Faculty books

By Alexander Kaye
Oxford University Press, $40

This volume explores the history and consequences of the principle of the halakhic state, the idea that Israel should be governed by Orthodox Jews’ views on the law of the Torah. Assistant professor Kaye, the Stoll Chair of Israel Studies, examines the tensions that persist between those who believe Israel’s laws should derive from God and those who believe they should come from the people.

By ChaeRan Y. Freeze / Translated by Gregory L. Freeze
Brandeis University Press, $29.95

Part of the Tauber Institute Series for the Study of European Jewry, the diaries of Zinaida Poliakova (1863-1953), a member of the so-called Russian Rothschilds, offer an unprecedented look at the Jewish elites of Moscow and St. Petersburg. ChaeRan Freeze, who edited the diaries and provides fascinating background on Poliakova, is a professor of Near Eastern and Judaic studies, and women’s, gender and sexuality studies. Gregory Freeze, who translated the diaries, is the Victor and Gwendolyn Beinfield Professor of History.

Edited by Aldo Musacchio and Emilio Pineda
Inter-American Development Bank, Free download

A comprehensive proposal of solutions for state-owned enterprises in Latin America, which struggle financially and are weakened from political intervention. The book endeavors to help policymakers undertake the appropriate centralized monitoring of SOEs and oversee the necessary reforms. Musacchio is a business professor at Brandeis International Business School.

Alumni books

By Alan Taylor, PhD’86
W.W. Norton & Co., $29.95

A formal education, Thomas Jefferson wrote, prevented him from falling into “the society of horse racers, card players [and] foxhunters.” To give white children from all social classes the same ameliorating advantage, Jefferson tried to establish in Virginia a system of public education. After this attempt went nowhere, he turned his attention to building a great state university that would mold well-to-do boys into enlightened statesmen, an outcome that also didn’t materialize quite as he had hoped. Taylor, the Thomas Jefferson Foundation Professor of History at the University of Virginia and a two-time winner of the Pulitzer in history, examines — with the skill of a superb storyteller — Jefferson’s high-minded but flawed attempts to reform his fellow Virginians through schooling.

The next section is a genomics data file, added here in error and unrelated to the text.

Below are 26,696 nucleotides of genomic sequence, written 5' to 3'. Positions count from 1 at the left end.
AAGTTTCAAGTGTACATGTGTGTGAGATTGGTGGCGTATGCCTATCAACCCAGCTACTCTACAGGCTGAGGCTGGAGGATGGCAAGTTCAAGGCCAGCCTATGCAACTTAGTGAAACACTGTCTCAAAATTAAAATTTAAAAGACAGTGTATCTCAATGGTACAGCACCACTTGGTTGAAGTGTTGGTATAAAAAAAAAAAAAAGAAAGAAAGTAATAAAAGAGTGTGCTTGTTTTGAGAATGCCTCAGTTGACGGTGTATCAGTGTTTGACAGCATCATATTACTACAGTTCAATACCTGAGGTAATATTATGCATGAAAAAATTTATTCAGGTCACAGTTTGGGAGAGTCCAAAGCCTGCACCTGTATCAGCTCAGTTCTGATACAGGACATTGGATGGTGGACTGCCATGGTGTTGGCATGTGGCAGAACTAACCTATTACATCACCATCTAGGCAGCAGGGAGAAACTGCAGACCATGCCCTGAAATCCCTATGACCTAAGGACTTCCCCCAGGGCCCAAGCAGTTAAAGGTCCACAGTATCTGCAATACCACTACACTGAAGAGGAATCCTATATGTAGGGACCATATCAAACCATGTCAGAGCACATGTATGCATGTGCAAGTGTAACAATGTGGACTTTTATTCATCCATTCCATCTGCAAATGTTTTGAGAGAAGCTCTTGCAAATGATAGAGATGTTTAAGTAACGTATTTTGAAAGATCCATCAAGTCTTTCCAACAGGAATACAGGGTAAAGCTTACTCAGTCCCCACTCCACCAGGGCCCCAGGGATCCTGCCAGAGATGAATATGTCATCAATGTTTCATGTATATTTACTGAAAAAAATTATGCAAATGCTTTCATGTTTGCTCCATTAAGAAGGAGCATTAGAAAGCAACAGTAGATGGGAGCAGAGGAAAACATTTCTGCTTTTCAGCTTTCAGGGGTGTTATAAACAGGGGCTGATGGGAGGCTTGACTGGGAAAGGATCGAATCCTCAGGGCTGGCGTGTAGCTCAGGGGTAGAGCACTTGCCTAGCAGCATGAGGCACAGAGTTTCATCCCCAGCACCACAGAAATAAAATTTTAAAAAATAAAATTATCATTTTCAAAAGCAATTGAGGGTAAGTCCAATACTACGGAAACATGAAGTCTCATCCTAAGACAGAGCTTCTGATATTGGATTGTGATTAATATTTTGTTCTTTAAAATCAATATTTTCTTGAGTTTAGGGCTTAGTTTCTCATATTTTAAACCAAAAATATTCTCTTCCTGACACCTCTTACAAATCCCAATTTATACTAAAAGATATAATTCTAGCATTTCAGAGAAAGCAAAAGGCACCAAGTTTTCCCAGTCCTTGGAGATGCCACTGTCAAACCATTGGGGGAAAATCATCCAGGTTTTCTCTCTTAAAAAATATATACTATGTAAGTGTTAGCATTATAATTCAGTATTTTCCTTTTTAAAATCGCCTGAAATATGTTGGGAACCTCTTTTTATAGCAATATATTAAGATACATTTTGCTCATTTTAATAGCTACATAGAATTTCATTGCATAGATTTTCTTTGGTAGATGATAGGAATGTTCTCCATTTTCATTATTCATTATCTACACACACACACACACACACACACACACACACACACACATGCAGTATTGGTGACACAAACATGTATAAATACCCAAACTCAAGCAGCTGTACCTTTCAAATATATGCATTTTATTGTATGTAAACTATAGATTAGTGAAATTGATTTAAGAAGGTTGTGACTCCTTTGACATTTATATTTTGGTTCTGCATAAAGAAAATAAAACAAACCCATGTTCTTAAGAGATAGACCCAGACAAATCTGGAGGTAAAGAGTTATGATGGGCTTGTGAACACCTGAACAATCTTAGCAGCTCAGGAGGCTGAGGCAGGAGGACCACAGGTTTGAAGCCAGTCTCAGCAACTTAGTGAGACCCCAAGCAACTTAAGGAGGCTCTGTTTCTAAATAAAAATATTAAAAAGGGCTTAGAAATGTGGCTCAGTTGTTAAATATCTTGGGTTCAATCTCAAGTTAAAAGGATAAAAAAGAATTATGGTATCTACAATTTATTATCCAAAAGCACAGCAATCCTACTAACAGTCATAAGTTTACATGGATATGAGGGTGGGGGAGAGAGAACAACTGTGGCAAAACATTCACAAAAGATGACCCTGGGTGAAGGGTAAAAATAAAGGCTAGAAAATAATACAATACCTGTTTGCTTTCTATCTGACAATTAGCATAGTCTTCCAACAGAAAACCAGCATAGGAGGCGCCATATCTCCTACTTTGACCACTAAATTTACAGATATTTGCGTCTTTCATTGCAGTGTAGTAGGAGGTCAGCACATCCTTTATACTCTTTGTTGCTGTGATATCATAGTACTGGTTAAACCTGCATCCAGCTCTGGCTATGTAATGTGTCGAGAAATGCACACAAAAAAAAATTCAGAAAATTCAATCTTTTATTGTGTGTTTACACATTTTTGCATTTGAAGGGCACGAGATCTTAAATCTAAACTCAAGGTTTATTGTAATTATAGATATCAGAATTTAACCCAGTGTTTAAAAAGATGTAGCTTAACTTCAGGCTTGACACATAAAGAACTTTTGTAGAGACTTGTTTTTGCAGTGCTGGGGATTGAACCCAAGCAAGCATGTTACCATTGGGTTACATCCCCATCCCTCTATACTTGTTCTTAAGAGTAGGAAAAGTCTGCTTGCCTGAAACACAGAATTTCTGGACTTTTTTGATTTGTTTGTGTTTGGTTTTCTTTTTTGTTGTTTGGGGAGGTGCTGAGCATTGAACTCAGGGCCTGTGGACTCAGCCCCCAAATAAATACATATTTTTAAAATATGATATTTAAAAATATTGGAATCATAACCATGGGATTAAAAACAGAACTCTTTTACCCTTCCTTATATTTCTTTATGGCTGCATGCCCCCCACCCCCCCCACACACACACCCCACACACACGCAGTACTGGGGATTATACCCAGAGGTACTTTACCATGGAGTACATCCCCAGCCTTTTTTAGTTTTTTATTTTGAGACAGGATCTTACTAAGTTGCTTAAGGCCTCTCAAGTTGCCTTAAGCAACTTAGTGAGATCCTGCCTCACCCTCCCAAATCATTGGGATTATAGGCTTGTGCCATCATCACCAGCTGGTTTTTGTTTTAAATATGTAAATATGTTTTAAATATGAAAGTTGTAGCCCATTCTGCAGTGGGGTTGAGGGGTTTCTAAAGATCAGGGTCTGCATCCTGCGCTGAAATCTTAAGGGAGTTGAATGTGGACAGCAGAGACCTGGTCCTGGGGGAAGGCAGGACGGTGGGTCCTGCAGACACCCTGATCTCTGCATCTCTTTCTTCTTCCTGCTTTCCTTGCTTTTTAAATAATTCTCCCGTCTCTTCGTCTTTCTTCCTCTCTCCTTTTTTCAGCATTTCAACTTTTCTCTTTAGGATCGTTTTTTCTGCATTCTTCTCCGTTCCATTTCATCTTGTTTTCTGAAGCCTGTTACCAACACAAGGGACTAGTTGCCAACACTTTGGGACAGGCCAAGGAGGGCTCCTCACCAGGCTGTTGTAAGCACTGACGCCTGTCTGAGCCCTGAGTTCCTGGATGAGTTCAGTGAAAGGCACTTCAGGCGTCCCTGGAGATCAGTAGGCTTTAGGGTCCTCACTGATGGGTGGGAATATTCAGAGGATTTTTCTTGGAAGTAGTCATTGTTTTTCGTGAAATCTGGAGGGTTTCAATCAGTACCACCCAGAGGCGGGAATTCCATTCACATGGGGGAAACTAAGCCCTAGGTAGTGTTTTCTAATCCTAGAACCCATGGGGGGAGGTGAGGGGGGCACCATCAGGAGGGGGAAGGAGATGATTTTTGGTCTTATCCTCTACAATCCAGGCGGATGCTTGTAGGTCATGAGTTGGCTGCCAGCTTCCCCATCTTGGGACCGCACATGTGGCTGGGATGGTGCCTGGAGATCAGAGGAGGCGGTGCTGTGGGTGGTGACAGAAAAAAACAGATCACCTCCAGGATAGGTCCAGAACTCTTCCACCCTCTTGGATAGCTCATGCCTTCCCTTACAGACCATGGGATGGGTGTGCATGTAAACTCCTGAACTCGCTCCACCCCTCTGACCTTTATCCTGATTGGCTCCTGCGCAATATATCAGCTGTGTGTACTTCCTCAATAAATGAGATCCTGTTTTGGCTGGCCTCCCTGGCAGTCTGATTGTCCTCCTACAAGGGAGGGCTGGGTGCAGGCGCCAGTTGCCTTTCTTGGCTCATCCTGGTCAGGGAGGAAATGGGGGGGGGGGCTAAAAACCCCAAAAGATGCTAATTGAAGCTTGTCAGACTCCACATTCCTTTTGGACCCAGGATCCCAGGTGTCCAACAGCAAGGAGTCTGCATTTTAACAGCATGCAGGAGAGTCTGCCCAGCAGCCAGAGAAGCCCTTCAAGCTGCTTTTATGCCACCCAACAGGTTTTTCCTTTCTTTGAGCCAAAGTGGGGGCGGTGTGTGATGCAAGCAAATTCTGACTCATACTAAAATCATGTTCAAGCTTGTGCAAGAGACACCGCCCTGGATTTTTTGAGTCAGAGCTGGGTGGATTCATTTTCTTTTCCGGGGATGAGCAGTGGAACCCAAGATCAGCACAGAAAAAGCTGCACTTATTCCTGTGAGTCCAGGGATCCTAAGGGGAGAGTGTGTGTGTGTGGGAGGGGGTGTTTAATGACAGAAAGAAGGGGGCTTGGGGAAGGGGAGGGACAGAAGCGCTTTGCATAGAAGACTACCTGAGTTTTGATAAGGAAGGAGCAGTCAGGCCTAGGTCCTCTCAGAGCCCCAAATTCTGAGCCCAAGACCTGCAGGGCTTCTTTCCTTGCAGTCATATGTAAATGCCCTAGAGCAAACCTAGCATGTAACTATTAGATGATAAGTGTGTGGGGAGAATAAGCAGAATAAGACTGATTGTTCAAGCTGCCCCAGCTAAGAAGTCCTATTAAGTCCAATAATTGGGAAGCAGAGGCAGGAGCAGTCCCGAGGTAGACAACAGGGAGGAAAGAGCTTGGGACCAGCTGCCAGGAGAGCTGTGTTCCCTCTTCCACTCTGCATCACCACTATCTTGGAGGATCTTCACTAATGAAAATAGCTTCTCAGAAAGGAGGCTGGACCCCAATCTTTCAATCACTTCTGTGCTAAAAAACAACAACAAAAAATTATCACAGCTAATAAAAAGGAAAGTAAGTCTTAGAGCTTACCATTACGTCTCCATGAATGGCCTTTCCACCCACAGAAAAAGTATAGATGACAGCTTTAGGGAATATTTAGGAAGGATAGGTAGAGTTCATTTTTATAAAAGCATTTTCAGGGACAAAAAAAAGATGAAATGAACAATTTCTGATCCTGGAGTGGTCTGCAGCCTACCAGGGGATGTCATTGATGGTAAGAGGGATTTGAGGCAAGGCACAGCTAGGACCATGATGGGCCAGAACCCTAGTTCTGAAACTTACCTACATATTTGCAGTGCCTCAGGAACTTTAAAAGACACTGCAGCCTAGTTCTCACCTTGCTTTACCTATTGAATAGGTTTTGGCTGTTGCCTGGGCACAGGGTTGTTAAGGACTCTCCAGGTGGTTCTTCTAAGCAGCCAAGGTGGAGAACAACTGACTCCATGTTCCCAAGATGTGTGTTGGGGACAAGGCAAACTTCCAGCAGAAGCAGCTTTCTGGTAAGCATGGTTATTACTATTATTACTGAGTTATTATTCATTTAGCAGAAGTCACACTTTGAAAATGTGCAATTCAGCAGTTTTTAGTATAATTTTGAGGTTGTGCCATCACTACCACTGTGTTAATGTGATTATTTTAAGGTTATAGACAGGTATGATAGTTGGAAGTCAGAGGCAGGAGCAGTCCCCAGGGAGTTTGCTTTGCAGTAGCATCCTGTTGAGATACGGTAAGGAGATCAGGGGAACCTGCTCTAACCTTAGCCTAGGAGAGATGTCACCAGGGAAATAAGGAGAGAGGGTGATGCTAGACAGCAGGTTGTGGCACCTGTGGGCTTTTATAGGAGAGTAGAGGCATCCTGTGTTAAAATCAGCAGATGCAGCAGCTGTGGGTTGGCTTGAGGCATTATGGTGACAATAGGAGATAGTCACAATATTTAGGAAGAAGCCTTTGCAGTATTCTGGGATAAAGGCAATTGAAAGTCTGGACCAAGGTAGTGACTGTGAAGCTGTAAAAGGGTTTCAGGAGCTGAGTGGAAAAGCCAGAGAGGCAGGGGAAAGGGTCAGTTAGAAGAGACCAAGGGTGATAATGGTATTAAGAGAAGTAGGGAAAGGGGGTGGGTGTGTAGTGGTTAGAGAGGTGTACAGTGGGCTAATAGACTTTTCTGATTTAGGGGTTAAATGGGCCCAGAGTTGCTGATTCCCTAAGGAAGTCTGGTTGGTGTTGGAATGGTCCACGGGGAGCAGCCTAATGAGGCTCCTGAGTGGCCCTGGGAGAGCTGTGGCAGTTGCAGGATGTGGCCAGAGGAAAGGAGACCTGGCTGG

By Simon Sinek ’95
Portfolio/Penguin, $28
Leadership guru Sinek explains how to build better organizations: by switching our attention from the finite goal of “winning” to the infinite task of “fulfillment.” Great leaders, he says, are the ones who stop pouring their energies into being seen as No. 1 and, instead, partner with their employees to “build a world in which the vast majority of us wake up every single morning inspired, feel safe at work and return home fulfilled.”
By Michelle Bowdler ’82
Flatiron Books, $27.99
Bowdler, an award-winning writer, and the executive director of health and wellness at Tufts, relates the horror of the night in 1984 when two men broke into her Boston apartment and brutally raped her. Subtitled “A Memoir, an Investigation and a Manifesto,” Bowdler’s account also details the years that followed, when her rape kit was lost and no one was ever charged with her assault. How can rape be considered a crime, she asks, when only 0.5% of rapes lead to conviction and/or incarceration? A brave, illuminating book that’s difficult to read and impossible to put down.